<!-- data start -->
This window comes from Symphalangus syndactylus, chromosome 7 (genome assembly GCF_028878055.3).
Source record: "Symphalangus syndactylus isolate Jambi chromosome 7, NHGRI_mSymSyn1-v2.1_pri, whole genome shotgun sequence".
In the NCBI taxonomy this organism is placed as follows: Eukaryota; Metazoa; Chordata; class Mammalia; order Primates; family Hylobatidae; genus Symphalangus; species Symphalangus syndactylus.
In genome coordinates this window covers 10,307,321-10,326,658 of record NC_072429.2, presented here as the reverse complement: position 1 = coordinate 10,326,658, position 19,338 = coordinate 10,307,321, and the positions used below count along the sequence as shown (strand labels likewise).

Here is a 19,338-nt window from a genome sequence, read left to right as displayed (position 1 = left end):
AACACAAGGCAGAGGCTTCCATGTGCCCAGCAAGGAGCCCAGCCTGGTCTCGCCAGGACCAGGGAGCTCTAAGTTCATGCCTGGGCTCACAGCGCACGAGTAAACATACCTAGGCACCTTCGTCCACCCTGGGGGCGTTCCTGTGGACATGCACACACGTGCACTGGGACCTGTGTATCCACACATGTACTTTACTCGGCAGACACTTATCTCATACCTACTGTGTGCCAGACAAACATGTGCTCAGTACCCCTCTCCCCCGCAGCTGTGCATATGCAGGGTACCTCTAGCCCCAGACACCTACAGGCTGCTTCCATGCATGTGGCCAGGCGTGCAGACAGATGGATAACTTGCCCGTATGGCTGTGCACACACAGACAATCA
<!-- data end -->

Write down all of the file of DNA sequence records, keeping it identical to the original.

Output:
This window comes from Symphalangus syndactylus, chromosome 7 (genome assembly GCF_028878055.3).
Source record: "Symphalangus syndactylus isolate Jambi chromosome 7, NHGRI_mSymSyn1-v2.1_pri, whole genome shotgun sequence".
In the NCBI taxonomy this organism is placed as follows: Eukaryota; Metazoa; Chordata; class Mammalia; order Primates; family Hylobatidae; genus Symphalangus; species Symphalangus syndactylus.
In genome coordinates this window covers 10,307,321-10,326,658 of record NC_072429.2, presented here as the reverse complement: position 1 = coordinate 10,326,658, position 19,338 = coordinate 10,307,321, and the positions used below count along the sequence as shown (strand labels likewise).

Here is a 19,338-nt window from a genome sequence, read left to right as displayed (position 1 = left end):
AACACAAGGCAGAGGCTTCCATGTGCCCAGCAAGGAGCCCAGCCTGGTCTCGCCAGGACCAGGGAGCTCTAAGTTCATGCCTGGGCTCACAGCGCACGAGTAAACATACCTAGGCACCTTCGTCCACCCTGGGGGCGTTCCTGTGGACATGCACACACGTGCACTGGGACCTGTGTATCCACACATGTACTTTACTCGGCAGACACTTATCTCATACCTACTGTGTGCCAGACAAACATGTGCTCAGTACCCCTCTCCCCCGCAGCTGTGCATATGCAGGGTACCTCTAGCCCCAGACACCTACAGGCTGCTTCCATGCATGTGGCCAGGCGTGCAGACAGATGGATAACTTGCCCGTATGGCTGTGCACACACAGACAATCA